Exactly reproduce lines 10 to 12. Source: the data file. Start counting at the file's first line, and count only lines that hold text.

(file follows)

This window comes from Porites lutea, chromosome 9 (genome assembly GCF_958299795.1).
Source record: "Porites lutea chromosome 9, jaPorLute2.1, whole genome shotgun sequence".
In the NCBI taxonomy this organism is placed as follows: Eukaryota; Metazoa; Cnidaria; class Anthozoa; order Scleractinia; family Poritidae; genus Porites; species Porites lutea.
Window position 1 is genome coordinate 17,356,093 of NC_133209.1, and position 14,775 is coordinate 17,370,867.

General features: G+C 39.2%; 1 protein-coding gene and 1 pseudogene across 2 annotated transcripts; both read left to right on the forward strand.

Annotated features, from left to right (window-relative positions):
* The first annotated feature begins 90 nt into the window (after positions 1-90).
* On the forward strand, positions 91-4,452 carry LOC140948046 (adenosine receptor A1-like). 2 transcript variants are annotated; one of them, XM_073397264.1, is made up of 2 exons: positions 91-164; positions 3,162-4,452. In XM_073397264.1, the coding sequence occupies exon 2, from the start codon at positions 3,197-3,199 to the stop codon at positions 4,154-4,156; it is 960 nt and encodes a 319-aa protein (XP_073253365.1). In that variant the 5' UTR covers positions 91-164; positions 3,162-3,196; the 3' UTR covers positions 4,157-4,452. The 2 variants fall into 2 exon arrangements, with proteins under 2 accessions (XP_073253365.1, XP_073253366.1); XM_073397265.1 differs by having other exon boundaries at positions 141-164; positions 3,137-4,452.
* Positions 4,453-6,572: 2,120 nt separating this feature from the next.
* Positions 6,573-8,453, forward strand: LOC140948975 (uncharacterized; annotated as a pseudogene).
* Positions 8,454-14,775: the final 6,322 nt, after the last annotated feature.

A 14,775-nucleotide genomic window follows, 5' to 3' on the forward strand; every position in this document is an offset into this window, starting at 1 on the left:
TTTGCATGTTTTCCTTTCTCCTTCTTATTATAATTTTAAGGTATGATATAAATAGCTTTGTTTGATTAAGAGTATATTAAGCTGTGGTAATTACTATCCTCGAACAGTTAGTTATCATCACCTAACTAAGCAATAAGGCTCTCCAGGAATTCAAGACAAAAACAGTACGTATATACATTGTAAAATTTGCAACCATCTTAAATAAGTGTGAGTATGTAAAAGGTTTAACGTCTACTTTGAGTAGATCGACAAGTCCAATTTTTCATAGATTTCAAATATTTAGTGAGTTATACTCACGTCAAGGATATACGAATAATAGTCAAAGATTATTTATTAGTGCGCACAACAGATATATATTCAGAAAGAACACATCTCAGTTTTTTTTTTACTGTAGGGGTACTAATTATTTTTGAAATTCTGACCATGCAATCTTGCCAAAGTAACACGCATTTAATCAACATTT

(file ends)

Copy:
* Positions 6,573-8,453, forward strand: LOC140948975 (uncharacterized; annotated as a pseudogene).
* Positions 8,454-14,775: the final 6,322 nt, after the last annotated feature.

A 14,775-nucleotide genomic window follows, 5' to 3' on the forward strand; every position in this document is an offset into this window, starting at 1 on the left: